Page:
August 28th, 2009 by Dr. Saraf
Green is “In”. But just because you have a green technology does not mean you have ZERO risks. Let me give you a couple of examples.
Dr. Saraf makes a very valid and important point in his blog post.
It has been my experience that emerging technologies often lag in safety as the technology and process dangers develop. Our readers may note that biofuels are both liquid and solid forms.
I can speak directly to the pellet Industry, and specifically to the wood pellet process as this growth industry is now experiencing critical mass with 100 pellet plants in N.America and an ever increasing number of incidents of fires and explosions.
Fires and explosions in this industry are predominantly due to lack of awareness of the combustibility of the product and byproduct from these processes, as well as lack of properly designed process controls, dust collection, safety systems (such as adequate spark detection & extinguishment and explosion protection), and understanding of current standards and code, as well as enforcement.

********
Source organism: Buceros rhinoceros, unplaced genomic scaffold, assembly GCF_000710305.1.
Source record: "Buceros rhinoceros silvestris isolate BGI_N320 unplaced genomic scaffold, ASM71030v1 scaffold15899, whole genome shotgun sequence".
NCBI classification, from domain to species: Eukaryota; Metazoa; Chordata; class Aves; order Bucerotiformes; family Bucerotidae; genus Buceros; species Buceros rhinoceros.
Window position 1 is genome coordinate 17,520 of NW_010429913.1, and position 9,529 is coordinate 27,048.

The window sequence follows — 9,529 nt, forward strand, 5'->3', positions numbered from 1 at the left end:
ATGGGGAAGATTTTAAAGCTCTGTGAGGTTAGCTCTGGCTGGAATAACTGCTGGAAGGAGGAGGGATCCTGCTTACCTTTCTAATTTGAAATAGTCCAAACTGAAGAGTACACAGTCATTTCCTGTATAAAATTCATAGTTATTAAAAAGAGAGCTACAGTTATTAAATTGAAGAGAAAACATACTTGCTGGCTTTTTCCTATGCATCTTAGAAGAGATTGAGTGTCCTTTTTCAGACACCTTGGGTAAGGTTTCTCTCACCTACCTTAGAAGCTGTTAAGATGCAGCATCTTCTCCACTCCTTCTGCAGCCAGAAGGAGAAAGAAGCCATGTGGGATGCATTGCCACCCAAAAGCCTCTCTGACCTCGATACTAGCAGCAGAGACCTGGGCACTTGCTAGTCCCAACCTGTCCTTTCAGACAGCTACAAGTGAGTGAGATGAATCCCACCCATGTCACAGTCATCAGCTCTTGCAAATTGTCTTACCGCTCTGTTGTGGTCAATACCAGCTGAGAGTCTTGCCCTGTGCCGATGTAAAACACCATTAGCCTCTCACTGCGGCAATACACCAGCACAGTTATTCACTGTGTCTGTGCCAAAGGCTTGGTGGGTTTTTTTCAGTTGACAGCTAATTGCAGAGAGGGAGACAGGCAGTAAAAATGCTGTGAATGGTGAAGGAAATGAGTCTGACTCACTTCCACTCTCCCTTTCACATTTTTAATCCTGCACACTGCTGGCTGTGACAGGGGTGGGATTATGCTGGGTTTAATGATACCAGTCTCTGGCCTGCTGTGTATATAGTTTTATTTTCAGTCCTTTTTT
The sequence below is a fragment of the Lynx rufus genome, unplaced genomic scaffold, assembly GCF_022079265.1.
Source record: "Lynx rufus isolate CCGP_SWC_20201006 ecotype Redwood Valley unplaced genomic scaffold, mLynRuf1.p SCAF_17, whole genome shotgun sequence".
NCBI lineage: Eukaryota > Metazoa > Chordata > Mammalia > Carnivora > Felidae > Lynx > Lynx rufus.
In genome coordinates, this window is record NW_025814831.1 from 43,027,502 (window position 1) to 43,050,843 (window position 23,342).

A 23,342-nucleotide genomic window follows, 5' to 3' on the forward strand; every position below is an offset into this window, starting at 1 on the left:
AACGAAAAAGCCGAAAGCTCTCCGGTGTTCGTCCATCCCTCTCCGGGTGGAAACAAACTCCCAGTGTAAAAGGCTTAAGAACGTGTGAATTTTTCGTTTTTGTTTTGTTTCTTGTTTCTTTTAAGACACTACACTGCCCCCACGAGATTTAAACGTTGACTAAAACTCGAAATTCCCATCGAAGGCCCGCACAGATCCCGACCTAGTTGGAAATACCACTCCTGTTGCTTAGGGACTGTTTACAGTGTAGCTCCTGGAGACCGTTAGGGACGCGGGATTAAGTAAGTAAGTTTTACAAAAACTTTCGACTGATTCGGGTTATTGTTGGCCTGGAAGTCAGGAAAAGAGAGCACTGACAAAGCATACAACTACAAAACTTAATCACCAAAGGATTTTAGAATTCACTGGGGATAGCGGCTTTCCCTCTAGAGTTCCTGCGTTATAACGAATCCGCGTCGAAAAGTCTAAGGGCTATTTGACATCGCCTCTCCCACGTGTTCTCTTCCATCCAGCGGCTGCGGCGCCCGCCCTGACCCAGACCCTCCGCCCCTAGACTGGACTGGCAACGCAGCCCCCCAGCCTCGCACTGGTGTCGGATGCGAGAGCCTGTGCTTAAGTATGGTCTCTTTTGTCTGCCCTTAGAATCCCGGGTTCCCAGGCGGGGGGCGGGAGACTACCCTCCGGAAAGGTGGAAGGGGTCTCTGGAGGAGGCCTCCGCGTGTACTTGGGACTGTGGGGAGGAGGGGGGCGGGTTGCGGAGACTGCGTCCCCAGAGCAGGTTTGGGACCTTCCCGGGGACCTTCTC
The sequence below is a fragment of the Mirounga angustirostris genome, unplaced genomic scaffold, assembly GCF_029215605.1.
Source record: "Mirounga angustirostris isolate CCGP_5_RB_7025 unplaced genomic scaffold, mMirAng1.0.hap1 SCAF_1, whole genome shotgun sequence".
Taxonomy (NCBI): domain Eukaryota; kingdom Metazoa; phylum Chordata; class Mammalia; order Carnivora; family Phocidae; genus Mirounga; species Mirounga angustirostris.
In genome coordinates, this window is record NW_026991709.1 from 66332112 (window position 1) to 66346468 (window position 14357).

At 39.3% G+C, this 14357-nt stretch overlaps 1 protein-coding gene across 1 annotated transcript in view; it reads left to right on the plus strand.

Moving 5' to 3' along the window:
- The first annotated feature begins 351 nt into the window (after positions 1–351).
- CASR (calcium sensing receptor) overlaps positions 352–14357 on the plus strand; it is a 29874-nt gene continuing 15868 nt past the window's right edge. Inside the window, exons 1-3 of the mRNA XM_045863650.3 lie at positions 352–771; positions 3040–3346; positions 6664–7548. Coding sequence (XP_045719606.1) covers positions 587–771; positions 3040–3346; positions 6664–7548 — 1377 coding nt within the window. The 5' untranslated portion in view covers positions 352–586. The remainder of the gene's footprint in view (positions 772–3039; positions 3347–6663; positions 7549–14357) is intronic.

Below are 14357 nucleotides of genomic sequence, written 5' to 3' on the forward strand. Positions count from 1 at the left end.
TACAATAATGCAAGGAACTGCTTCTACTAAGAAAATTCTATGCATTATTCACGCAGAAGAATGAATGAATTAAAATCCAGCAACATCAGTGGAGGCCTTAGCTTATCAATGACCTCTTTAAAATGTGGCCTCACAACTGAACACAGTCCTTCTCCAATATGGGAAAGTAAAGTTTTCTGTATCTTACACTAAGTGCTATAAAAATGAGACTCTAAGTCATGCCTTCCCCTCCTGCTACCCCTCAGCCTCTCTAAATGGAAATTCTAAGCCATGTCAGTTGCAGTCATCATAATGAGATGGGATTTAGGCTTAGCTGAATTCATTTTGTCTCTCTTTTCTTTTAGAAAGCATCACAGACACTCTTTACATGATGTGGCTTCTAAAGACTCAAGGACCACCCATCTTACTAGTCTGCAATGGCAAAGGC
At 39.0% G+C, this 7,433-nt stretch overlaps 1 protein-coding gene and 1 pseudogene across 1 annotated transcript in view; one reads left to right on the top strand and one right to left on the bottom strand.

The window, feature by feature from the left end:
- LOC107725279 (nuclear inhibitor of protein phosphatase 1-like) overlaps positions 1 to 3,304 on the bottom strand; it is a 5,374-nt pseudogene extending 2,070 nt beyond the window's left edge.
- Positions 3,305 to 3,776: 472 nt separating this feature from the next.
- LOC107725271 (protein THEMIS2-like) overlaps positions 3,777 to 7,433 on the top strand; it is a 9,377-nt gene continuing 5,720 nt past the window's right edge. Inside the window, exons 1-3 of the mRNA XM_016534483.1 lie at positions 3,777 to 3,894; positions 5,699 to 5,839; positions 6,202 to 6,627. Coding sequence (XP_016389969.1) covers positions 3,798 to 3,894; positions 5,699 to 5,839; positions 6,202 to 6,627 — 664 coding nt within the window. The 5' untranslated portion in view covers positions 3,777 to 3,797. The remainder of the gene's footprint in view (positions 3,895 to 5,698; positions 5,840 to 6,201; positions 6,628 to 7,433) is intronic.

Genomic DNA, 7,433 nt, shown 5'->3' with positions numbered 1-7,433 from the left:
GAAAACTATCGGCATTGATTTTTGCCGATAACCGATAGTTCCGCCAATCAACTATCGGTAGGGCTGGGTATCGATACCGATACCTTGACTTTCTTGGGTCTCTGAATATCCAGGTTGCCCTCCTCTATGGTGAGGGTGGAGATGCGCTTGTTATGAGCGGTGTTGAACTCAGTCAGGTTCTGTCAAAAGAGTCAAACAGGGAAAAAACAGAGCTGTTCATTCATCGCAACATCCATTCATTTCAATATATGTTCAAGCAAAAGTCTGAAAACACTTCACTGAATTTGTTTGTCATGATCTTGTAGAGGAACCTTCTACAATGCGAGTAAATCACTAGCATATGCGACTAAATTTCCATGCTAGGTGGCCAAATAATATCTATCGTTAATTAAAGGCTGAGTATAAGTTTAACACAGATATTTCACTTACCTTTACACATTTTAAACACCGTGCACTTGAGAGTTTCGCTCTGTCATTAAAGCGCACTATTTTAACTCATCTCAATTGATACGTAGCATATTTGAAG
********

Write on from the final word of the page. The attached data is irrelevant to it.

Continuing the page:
Although NFPA 664 is the current best engineering practice for the prevention of fires and explosions in the wood products industry, and chapter 8 outlines in great detail how to protect theses systems, including fire prevention, fire protection, dust control, making processes intrinsically safe, housekeeping, change management, etc., this industry does not yet realize that NFPA 654 has been adopted by and referenced by controlling OSHA documents such as their NEP on comdust. Or that the IBC International Building Code and International Fire Code incorporates NFPA 654 by reference.
A large problem currently are the unresolved issues regarding OSHA and preemption, especially in states without OSHA state plans.
Friday, August 28, 2009
Tuesday, August 18, 2009
This page highlights OSHA standards, directives (instructions for compliance officers), and national consensus standards related to combustible dust.